tech2 News StaffMay 20, 2019 18:12:09 IST
Brent, a borough in London, is building a 'bee corridor’ that will run seven miles. This path will pass through parks and other open spaces. After studying bees in Great Britain over the years 1980-2013, when their numbers saw a steady decline in the population of pollinators. To counteract this decline, the council has decided to plant wildflowers to attract the bees.
These pollinating insects are important in the grander scheme of things. They help maintain the ecosystem health and for food security all over the world. Around 75 percent of crop species, 35 percent of global crop production, and up to 88 percent of flowering plant species are dependent on insect pollinators to reproduce and survive.
Habitat loss, excessive use of pesticides, climate change and infestation of other species are the main threats to these hardworking insects.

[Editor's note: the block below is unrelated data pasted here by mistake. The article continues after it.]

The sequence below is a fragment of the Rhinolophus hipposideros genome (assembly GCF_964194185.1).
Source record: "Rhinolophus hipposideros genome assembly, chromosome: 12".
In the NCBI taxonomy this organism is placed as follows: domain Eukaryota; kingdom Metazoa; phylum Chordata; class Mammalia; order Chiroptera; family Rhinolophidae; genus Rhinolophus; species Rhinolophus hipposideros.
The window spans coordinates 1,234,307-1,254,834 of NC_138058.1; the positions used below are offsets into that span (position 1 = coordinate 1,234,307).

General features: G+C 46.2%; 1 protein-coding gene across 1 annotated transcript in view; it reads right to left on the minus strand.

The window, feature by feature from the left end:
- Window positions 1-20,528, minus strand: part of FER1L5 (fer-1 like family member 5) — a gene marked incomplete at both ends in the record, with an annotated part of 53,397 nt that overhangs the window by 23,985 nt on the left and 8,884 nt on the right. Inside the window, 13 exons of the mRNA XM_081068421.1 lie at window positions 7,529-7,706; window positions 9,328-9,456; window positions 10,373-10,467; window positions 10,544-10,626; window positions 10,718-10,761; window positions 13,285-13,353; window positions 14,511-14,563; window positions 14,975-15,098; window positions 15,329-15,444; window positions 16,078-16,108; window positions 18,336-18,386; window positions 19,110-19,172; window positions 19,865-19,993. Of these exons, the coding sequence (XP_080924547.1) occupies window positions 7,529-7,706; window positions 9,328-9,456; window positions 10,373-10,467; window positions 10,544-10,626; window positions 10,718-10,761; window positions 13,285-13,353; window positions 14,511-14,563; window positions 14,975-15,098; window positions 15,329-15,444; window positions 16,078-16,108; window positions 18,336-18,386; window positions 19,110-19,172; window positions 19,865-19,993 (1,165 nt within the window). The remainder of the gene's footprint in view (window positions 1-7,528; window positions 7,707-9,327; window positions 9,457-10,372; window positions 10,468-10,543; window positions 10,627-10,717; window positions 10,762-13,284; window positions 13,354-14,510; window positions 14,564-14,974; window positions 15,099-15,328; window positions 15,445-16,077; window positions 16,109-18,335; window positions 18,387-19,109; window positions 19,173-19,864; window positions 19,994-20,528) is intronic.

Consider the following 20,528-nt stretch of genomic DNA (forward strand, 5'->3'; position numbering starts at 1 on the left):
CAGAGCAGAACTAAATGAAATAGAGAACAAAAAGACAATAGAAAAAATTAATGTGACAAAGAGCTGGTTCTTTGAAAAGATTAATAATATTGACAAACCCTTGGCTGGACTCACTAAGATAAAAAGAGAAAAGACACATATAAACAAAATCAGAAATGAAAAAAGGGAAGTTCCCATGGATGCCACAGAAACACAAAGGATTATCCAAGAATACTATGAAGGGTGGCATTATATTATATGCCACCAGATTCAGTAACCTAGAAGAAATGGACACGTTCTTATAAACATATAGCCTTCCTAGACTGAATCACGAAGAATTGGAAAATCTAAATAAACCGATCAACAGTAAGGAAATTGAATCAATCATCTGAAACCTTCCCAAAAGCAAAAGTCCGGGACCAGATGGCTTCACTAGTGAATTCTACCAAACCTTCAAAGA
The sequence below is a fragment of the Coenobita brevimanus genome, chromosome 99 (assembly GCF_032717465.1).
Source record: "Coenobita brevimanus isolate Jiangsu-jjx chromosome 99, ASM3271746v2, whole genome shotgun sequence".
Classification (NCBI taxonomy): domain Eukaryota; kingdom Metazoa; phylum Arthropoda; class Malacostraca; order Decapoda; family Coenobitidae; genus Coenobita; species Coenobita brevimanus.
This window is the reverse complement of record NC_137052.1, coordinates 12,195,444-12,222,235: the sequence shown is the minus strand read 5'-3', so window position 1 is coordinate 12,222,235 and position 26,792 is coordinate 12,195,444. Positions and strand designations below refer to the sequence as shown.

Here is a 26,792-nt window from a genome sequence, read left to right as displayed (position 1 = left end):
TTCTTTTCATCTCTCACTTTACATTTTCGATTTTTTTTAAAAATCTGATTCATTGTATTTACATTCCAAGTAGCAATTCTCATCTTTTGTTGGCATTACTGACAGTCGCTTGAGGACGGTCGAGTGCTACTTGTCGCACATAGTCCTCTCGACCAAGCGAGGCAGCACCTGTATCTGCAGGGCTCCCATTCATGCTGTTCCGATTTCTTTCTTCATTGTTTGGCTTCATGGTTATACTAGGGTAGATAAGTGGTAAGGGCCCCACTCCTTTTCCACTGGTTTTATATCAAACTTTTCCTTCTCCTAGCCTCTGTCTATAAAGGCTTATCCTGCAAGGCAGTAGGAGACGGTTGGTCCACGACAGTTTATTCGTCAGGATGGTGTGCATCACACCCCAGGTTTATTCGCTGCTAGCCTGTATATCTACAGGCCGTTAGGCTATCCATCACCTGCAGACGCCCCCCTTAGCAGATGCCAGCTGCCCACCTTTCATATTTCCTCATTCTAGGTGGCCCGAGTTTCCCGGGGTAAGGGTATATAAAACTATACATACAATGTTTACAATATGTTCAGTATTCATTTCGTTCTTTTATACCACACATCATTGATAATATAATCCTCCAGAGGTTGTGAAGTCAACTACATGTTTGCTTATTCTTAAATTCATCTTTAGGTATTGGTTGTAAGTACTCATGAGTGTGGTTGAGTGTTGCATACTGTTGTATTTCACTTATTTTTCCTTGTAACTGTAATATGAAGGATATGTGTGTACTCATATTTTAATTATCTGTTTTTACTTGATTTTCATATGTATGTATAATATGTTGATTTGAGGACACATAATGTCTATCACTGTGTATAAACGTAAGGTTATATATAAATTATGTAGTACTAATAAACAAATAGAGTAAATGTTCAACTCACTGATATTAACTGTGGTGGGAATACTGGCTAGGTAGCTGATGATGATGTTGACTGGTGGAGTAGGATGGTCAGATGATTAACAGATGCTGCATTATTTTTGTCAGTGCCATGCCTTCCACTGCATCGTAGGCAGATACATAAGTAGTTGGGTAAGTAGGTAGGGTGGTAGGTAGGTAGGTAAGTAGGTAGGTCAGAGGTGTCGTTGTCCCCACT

Seven mile long corridor of wildflowers has been created in the London borough of Brent and should be ready for pollinators this summer! #bees #pollinators https://t.co/wFSvU4x4E9 pic.twitter.com/A1KC3UAP8t
— BBKA (@britishbee) May 6, 2019
The 11-kilometre-corridor will have 22 wildflower meadows and be prepared just in time for summer in London. The researchers are hopefully their strategy will boost the number of pollinating insects like butterflies, bees, dragonflies and moths in the city. The project is already underway, with engineers ploughing plots to be sowed. Ragged robin, cowslip and common poppy seeds are among flowering plants sown to attract the insects.
Wonderful chat with @GregMcTweets & @VanessaOnAir on @BBCRadioLondon this morning about @Brent_Council’s exciting new #BeeCorridor 🐝 ! We are totally buzzing about this! #SaveTheBees #BoostingBiodiversity #WildflowerMeadows #loveBrent pic.twitter.com/kU6Pvn2lxq
— Cllr Krupa Sheth (@kkrupas) May 8, 2019
Whether successful or not, the meadows are sure to bring a bright burst of colour for residents of Brent, London when they visit these parks.